Today, shipping is taking responsibility for our role in the climate crisis

Comment: Our proposal would create a $5 billion innovation fund to eventually bring about the full decarbonisation of the global shipping industry

Ships wait off the harbour in Singapore (Photo: Deposit Photos)


International shipping is responsible for more than 2% of global carbon dioxide emissions. That is roughly the same contribution as that made by Germany.

As an industry that is accountable to the UN via that International Maritime Organization (IMO) but not bound by country, the Paris Agreement notably did not account for the role of shipping in perpetuating the climate crisis.

This is perhaps part of the reason that the sector has been on the receiving end of plenty of criticism. Today, however, is the start of something new, something that will help to deliver the IMOs ambitious CO2 reduction goals. Today we’re announcing the creation of a $5 billion research-and-development fund whose ultimate aim is to bring about the full decarbonisation of the global shipping industry.

Many of the complaints levelled at global shipping have been justified. In fact, we concede that in the past we have been slow to respond to the threat of global heating: despite working hard to improve air quality and cut our carbon dioxide emissions, we have not done enough.

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And though no reasonable person would recommend a reduction in global trade, which continues to underpin and promote peace and prosperity around the world, we do intend to play our part in addressing the climate crisis. We will match the ambitions of the rest of the world in meeting its carbon objectives. And we will take responsibility for our own contribution to the worsening health of the planet.

Today, we are submitting our proposals to the IMO. This is not a reaction to the intensifying climate crisis but a considered intervention, arrived at after months of discussion between international shipowner associations and ourselves. It is a bold plan and global shipping’s first-ever collaborative effort to solve a problem. But our goal is to play our part in addressing what is arguably the greatest challenge the world has ever faced. Boldness is precisely what is needed.

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This is not a carbon tax. We have no desire to hinder or discriminate against developing economies. Nor do we wish to hold back or obstruct the development of equitable market-based solution. Rather, we are proposing an accountable, centralised, coordinated solution, funded by a transparent contribution of $2 per tonne of fuel bought by shipping companies worldwide, that will leave trade intact while allowing us to meet the lofty goals set by the IMO: to reduce the sector’s total greenhouse-gas emissions by 50% by 2050. What we are proposing is innovation.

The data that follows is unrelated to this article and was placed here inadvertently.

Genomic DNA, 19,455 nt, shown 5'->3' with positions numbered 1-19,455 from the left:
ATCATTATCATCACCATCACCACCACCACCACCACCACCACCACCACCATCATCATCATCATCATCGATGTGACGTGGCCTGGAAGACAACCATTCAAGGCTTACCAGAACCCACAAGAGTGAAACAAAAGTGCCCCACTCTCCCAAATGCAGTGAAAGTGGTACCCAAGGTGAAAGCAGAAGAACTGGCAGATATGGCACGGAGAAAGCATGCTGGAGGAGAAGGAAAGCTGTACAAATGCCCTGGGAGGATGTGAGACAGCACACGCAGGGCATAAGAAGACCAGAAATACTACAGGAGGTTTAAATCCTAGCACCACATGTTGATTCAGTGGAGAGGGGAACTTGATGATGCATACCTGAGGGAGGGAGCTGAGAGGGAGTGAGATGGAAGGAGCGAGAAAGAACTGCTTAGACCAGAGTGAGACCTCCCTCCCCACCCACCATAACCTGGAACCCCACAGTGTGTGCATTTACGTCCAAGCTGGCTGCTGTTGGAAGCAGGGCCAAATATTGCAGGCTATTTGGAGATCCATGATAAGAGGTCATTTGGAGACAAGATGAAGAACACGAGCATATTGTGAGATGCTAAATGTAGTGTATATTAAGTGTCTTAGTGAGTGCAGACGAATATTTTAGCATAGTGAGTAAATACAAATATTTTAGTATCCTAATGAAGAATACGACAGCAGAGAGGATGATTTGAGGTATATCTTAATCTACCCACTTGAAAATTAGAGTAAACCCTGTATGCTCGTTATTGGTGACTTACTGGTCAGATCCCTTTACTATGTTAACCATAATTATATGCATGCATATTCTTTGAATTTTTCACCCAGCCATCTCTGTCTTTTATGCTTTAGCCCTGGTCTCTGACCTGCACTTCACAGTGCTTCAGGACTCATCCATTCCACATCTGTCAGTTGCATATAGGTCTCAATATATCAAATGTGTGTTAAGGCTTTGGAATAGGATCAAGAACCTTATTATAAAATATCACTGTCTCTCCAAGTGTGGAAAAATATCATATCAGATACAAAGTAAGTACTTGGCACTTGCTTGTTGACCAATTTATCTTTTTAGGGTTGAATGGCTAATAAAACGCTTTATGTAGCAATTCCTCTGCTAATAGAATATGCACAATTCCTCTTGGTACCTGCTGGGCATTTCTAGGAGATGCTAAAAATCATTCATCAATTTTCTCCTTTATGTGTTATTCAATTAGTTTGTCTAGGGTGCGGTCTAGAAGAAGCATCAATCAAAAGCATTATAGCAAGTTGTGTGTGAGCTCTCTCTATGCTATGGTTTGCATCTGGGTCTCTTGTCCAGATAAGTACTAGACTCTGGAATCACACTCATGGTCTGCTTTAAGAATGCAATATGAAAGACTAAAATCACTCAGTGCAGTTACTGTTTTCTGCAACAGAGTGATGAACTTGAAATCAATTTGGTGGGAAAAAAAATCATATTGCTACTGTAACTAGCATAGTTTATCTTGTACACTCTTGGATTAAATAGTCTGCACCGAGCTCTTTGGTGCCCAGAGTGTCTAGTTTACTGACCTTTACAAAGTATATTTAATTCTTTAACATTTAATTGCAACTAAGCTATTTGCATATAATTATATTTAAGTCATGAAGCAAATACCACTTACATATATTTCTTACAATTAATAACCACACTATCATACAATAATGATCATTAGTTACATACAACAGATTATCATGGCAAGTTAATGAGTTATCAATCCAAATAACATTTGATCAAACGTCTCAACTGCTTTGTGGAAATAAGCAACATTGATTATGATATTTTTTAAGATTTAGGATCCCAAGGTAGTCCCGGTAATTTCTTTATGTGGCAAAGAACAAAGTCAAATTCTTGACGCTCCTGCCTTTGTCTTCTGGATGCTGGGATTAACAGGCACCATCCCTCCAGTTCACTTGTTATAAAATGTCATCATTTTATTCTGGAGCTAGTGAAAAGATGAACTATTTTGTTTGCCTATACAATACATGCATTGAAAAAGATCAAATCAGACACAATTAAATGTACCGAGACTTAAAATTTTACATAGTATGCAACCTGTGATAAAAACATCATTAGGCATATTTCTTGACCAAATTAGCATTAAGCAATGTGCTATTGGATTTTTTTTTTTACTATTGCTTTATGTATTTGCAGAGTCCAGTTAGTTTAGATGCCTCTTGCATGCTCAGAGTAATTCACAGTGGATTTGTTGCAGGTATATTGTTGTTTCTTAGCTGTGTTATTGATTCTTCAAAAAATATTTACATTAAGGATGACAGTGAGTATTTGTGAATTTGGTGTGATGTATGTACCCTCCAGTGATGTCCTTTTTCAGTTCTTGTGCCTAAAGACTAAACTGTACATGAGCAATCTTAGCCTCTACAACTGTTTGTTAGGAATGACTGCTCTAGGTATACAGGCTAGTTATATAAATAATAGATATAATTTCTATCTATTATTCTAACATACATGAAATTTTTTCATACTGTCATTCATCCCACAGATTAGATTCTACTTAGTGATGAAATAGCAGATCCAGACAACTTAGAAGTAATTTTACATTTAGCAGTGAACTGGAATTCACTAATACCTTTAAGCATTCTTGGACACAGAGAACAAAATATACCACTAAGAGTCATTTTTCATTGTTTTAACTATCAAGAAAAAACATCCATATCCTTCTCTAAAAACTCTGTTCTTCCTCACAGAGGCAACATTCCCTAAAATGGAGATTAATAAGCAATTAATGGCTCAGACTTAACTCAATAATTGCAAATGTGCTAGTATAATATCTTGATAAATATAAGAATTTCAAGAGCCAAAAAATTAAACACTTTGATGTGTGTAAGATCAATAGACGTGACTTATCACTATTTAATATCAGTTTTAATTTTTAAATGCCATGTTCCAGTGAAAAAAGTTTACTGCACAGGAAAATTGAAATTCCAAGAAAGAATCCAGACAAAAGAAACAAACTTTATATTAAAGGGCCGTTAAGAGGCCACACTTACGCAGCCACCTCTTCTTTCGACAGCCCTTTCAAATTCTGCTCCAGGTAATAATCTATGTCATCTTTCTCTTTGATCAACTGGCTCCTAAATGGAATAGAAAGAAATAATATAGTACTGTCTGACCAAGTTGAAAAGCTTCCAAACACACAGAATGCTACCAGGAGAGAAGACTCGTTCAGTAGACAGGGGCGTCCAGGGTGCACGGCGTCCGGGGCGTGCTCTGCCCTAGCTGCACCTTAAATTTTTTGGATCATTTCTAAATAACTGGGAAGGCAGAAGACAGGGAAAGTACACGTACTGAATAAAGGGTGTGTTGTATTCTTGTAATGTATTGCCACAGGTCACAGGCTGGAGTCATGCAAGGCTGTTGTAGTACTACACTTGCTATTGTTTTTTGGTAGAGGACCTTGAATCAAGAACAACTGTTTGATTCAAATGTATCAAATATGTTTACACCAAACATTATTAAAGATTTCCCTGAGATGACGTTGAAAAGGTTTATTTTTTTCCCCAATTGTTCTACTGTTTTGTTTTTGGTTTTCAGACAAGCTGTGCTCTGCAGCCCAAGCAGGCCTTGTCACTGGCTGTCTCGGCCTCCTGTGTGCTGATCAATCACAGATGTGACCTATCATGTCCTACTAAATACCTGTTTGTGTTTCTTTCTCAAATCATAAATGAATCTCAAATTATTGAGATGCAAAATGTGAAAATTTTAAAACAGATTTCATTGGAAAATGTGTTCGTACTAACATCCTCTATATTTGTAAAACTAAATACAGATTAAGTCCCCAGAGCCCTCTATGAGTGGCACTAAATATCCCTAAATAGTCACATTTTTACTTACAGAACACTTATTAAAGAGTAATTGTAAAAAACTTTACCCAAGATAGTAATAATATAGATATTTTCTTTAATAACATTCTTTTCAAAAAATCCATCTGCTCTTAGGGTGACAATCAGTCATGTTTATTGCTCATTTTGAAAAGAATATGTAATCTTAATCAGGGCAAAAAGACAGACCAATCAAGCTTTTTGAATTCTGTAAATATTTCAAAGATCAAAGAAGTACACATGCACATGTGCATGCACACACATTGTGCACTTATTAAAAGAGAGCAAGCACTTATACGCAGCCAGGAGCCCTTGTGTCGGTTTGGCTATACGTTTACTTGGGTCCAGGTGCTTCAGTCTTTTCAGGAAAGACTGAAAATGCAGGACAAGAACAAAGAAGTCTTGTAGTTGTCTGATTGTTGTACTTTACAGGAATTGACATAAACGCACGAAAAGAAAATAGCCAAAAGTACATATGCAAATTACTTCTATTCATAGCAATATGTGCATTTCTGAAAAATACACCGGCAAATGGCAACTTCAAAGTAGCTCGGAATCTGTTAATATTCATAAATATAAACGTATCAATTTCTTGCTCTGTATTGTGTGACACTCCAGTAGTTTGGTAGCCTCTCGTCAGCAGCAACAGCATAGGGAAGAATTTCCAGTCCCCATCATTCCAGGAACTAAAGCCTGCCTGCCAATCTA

To meet the 2050 target, we must improve the efficiency of global shipping by around 90%. But our intention is to accelerate the development of commercially viable zero-carbon ships by the early 2030s. This does not involve building giant sails, but developing new zero-carbon forms of technology and propulsion systems, such as green hydrogen and ammonia, fuel cells, batteries and synthetic fuels created with renewable energy sources.

These do not yet exist in a form that may be used by large commercial ships, especially those engaged in transoceanic voyages. But through the research and development the fund will enable, we can rapidly change this, and our success can become a clarion call to governments, nation-states, international organisations and private companies. We — the shipping community — are doing what needs to be done.

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The fund can be established quickly. We have set out the details of a system for collecting fund contributions from shipowners, as well as for the governance of a coordinated R&D programme. If our plan is accepted by the IMO, it will form a non-governmental R&D organisation to manage the fund. The International Maritime Research and Development Board will be overseen by the IMO Member States, but crucially will include a partnership including industry to ensure that we adopt pragmatic innovation that can work in real life. 

This detailed proposal has been developed by the major international shipowner association which represent all sectors and trades and over 90% of the world merchant fleet. We will continue to show leadership. And we will be encouraging other stakeholders — the other links on the supply chain aside from shipowners — to involve themselves and help us to push the fund to $10 billion or higher. 

We must not leave it to others to carry the burden of addressing the climate crisis. Nor will we ask others to decide the future of maritime. We embrace our responsibility, and we ask the world’s governments to support our efforts and pay in to the fund.

Greta Thunberg is right to say that ‘creative accounting and clever PR’ often lie behind supposed commitments to sustainability, but our plans are transparent, and our regulator has teeth. Now we ask the wider shipping community for their blessing. Change on this scale is difficult and often daunting. But in this case, it could not be more necessary.

Guy Platten is the secretary general of the International Chamber of Shipping

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